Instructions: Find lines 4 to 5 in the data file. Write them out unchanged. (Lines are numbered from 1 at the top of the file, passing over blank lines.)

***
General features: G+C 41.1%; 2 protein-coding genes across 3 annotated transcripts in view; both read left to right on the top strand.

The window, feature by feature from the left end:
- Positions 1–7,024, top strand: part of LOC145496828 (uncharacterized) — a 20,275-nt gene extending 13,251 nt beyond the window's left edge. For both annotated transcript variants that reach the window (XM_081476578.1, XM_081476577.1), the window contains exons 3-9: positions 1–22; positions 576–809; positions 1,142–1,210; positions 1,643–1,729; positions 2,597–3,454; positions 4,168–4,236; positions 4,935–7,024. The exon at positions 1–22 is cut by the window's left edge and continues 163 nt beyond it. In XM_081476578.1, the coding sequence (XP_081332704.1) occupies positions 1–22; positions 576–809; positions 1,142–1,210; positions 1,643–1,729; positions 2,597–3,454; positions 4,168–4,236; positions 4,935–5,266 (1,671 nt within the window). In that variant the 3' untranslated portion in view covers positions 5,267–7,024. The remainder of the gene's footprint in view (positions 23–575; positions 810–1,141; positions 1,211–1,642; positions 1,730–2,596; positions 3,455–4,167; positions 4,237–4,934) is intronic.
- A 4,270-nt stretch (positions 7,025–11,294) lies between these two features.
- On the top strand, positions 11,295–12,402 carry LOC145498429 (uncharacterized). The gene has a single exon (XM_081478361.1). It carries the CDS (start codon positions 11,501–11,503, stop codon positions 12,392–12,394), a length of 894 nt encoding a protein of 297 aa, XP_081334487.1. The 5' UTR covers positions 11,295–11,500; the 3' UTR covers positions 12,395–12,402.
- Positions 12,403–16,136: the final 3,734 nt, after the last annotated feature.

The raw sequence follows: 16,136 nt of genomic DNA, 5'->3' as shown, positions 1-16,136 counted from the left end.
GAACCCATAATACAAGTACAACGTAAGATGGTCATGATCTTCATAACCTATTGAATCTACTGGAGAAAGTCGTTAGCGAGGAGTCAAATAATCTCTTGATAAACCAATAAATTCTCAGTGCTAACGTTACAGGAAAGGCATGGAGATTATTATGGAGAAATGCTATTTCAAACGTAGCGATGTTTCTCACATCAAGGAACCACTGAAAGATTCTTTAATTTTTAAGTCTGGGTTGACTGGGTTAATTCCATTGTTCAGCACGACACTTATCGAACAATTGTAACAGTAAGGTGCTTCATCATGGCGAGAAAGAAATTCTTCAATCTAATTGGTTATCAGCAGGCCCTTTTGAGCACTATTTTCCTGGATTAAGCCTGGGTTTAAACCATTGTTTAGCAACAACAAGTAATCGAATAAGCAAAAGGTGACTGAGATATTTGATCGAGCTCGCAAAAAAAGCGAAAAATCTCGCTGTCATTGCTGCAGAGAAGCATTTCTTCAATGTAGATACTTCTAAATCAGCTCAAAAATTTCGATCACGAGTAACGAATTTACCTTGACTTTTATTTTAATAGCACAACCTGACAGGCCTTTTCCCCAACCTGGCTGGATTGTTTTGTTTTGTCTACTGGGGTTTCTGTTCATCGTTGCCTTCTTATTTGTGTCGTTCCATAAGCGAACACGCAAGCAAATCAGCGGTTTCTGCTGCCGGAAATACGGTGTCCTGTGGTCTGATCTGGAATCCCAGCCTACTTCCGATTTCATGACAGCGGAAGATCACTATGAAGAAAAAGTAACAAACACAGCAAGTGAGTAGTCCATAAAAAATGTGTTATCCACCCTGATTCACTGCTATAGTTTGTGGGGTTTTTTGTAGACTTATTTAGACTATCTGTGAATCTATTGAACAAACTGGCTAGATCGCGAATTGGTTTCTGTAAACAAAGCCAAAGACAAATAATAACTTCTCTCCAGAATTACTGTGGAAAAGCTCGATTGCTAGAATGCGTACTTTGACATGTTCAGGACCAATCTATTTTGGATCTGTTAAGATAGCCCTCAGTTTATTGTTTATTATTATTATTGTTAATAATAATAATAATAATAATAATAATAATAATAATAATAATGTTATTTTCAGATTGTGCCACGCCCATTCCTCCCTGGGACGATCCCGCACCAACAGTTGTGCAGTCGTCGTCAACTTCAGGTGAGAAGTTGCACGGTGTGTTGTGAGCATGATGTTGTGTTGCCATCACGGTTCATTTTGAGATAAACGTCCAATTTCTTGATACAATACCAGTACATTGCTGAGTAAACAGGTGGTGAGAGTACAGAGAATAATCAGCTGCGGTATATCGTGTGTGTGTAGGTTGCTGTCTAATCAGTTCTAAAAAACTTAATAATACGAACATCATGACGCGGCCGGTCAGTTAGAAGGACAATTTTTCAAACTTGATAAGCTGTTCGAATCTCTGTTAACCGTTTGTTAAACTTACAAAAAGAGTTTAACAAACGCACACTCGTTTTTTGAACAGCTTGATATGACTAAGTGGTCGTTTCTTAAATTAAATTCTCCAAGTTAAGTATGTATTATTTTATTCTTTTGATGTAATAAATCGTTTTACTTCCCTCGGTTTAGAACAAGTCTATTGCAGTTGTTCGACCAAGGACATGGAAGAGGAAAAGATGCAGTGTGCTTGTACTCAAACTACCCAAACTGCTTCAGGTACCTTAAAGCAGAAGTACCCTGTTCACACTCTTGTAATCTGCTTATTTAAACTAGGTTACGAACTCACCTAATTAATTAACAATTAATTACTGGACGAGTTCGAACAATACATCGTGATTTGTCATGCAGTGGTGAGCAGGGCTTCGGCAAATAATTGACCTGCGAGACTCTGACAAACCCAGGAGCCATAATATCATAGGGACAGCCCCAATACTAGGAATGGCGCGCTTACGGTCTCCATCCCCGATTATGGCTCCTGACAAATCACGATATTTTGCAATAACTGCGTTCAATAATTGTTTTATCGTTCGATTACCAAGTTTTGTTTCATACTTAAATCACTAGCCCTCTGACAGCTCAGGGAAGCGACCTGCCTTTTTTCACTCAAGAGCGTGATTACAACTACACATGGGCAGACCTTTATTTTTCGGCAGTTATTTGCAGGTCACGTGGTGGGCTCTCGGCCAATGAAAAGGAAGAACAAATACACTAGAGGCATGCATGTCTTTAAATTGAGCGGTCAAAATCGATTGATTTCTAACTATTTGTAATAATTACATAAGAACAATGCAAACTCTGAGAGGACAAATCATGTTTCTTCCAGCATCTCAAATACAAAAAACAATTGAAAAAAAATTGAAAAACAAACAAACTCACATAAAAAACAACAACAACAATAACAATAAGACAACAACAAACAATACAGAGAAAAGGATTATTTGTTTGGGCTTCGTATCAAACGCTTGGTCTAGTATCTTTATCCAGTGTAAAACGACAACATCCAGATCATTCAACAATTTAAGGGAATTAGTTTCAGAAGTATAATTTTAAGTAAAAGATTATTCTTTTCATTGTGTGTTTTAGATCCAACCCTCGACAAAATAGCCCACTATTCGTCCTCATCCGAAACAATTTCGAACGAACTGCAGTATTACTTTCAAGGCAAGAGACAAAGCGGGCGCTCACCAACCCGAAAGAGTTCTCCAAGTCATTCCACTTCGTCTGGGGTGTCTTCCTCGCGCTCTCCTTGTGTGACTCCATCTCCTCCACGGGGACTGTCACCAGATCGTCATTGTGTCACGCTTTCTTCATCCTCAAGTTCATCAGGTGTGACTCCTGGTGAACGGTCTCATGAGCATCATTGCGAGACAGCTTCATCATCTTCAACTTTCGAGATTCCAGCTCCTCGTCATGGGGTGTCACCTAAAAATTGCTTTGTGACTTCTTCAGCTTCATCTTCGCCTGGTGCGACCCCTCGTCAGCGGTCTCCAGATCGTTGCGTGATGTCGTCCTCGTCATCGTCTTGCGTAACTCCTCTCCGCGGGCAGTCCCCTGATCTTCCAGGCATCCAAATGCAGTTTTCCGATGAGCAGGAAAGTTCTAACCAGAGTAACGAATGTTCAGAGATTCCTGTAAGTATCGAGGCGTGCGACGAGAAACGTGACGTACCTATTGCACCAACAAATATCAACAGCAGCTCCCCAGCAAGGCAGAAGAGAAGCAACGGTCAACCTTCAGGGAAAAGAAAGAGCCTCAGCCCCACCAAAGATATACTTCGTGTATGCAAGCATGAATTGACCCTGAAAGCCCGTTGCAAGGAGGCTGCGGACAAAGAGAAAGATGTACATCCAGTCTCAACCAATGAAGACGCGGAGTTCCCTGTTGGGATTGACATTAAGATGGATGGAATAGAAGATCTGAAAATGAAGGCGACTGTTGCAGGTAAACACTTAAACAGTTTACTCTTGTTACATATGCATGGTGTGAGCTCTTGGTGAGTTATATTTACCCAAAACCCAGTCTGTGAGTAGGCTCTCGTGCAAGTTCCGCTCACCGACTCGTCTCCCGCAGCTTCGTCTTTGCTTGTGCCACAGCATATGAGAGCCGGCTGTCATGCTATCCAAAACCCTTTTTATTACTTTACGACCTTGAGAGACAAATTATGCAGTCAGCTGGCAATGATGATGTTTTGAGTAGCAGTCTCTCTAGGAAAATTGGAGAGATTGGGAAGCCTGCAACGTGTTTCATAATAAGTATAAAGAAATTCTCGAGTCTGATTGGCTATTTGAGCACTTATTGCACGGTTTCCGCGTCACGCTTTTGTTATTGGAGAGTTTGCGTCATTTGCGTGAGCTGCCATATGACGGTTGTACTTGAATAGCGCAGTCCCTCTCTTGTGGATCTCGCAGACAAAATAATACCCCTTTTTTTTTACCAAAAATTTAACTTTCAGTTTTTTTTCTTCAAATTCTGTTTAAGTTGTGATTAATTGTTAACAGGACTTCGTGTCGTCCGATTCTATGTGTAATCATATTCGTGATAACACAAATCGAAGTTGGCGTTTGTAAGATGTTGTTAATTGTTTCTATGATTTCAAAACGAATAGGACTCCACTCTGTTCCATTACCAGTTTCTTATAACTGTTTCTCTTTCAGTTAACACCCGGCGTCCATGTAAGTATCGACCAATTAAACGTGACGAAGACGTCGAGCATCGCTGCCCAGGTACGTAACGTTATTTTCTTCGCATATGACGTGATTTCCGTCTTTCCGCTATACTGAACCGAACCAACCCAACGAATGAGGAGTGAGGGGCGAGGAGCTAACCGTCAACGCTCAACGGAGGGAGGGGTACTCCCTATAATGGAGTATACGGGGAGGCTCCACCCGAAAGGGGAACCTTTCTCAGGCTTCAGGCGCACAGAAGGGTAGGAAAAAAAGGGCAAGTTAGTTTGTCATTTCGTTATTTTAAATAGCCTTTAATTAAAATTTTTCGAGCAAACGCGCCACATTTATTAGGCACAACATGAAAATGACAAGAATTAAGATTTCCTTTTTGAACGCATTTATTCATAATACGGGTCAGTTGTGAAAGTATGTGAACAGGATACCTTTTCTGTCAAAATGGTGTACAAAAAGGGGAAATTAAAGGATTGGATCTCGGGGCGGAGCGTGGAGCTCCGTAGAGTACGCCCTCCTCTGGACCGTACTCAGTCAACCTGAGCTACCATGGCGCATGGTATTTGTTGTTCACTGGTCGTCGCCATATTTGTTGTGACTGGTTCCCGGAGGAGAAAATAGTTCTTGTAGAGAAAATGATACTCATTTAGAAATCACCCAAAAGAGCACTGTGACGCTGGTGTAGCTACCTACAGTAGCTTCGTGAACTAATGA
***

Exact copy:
- A 4,270-nt stretch (positions 7,025–11,294) lies between these two features.
- On the top strand, positions 11,295–12,402 carry LOC145498429 (uncharacterized). The gene has a single exon (XM_081478361.1). It carries the CDS (start codon positions 11,501–11,503, stop codon positions 12,392–12,394), a length of 894 nt encoding a protein of 297 aa, XP_081334487.1. The 5' UTR covers positions 11,295–11,500; the 3' UTR covers positions 12,395–12,402.